Turkey has accused the two northern countries of sheltering or otherwise supporting Kurdish militants and others it considers a threat to its security. Each of NATO’s 30 countries has an effective veto over new members.
“We have told our respective friends that we will say ‘no’ to the accession of Finland and Sweden to NATO, and we will continue to follow this path,” President Recep Tayyip Erdogan said in a video released Thursday.
As for other developments, General Mark Millie, chairman of the Joint Chiefs of Staff, spoke by phone with his Russian counterpart on Thursday for the first time since the start of the war, and they agreed to keep the lines open, the Pentagon said. .
On the battlefield, the Ukrainian military said that Russian troops were advancing on various sections of the front in the Donbass, but were repulsed. The governor of Luhansk region said that four civilians were killed in the Russian shelling, and separatist authorities in Donetsk said that two were killed in the Ukrainian shelling.
The governor of the Kursk province said that a truck driver was killed in the shelling from Ukraine on the Russian side of the border.
Sergeant at the war crimes trial in Kyiv. Vadim Shishimarin, a 21-year-old soldier of a Russian tank unit, told the court that he had shot 62-year-old Ukrainian citizen Alyaksandr Shelipau in the head on the officer’s orders.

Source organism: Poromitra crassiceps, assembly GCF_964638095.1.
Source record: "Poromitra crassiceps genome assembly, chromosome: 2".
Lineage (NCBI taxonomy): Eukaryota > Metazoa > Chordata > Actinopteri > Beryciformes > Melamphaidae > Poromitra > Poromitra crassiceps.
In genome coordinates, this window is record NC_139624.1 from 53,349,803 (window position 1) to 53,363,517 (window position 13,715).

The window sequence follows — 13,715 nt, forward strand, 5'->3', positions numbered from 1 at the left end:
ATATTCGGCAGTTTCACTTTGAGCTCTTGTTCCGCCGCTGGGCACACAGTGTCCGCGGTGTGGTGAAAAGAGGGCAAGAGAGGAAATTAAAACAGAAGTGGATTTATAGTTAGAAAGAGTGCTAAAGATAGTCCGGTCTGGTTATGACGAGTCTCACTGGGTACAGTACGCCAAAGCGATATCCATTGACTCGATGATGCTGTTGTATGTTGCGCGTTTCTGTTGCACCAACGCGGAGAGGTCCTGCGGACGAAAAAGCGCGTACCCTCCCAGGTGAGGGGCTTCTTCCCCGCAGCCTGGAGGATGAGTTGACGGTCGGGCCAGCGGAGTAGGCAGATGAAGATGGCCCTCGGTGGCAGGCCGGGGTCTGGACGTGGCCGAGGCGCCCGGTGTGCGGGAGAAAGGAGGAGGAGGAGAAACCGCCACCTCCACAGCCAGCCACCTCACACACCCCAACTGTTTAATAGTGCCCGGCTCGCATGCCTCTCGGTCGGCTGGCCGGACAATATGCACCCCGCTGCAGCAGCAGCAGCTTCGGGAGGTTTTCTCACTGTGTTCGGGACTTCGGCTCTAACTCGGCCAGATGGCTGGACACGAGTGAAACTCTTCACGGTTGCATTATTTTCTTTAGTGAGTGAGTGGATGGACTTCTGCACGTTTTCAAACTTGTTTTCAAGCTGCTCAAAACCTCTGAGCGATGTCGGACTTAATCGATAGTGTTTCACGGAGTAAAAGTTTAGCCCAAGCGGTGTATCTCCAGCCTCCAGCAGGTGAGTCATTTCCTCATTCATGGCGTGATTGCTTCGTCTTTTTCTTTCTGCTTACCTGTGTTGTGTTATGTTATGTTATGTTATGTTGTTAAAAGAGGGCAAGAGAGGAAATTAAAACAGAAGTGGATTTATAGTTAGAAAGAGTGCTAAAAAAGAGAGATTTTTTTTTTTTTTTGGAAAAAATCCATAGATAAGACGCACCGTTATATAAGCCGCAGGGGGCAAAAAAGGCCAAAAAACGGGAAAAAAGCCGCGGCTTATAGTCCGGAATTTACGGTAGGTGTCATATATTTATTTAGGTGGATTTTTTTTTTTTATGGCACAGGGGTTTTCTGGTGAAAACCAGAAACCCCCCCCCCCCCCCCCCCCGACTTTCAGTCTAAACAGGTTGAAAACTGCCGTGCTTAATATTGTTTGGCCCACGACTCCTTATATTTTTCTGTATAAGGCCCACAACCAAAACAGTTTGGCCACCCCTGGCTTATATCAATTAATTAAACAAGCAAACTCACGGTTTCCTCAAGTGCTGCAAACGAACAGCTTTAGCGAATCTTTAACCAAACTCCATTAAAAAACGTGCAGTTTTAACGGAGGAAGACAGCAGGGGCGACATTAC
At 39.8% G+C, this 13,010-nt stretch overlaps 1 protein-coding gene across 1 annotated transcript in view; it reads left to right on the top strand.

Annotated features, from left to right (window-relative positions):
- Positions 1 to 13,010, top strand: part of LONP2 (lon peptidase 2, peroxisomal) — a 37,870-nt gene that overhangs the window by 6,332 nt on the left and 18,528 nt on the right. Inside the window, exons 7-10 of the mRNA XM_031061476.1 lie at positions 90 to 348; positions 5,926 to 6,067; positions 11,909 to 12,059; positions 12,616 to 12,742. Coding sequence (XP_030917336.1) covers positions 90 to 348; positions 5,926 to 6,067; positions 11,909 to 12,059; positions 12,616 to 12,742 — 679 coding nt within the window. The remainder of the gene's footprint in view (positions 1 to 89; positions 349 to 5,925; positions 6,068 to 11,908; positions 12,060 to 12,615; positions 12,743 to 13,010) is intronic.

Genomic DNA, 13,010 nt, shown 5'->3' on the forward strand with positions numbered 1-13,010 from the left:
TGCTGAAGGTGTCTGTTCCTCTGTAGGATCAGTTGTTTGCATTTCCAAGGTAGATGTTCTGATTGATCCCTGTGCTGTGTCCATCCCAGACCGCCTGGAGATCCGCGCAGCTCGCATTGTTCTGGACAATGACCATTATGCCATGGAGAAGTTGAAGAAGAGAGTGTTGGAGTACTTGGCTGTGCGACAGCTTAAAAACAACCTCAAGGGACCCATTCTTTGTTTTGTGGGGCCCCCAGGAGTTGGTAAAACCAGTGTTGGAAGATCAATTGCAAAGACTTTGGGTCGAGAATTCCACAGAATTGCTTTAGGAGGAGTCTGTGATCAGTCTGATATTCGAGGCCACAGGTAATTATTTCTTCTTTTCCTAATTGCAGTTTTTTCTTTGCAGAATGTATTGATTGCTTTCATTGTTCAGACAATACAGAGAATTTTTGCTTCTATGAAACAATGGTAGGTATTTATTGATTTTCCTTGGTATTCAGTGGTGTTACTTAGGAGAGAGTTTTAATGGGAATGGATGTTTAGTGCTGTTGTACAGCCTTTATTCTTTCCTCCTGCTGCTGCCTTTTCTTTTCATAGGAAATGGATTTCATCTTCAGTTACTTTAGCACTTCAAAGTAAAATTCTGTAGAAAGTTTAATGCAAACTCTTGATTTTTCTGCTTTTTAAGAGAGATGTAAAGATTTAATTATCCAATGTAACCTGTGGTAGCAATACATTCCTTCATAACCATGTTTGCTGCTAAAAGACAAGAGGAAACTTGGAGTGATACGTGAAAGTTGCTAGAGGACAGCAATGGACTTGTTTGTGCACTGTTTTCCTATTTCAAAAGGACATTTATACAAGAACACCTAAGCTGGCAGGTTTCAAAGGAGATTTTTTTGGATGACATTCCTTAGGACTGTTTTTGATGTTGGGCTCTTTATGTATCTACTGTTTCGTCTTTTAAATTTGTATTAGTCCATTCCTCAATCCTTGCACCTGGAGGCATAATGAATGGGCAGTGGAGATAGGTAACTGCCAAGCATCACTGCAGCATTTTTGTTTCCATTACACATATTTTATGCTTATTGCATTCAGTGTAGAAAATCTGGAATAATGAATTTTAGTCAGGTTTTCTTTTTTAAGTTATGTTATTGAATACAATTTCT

Shishimarin said he did not obey the first order, but felt he had no choice but to obey when repeated by another officer. He said he was told that the man could locate the Ukrainian forces.
The prosecutor denied that Shishimarin had acted on the order, saying that the instruction did not come from the commander-in-chief.
Shishimarin apologized to the victim’s widow, Ekaterina Shelipova, who said that in the first days of the Russian invasion she saw her husband shot near the house.
She told the court that she believes that Shishimarin deserves life imprisonment, as much as possible, but will not mind if he is exchanged in exchange for defenders of the plant “Azovstal”.
McQueen reported from Lviv. Associated Press journalists Yuras Karmanov from Lviv, Andrea Rosa in Kharkiv, Aamer Madhani in Washington and other AP staff around the world.
Follow the coverage of the war in Ukraine in the AP: https://apnews.com/hub/russia-ukraine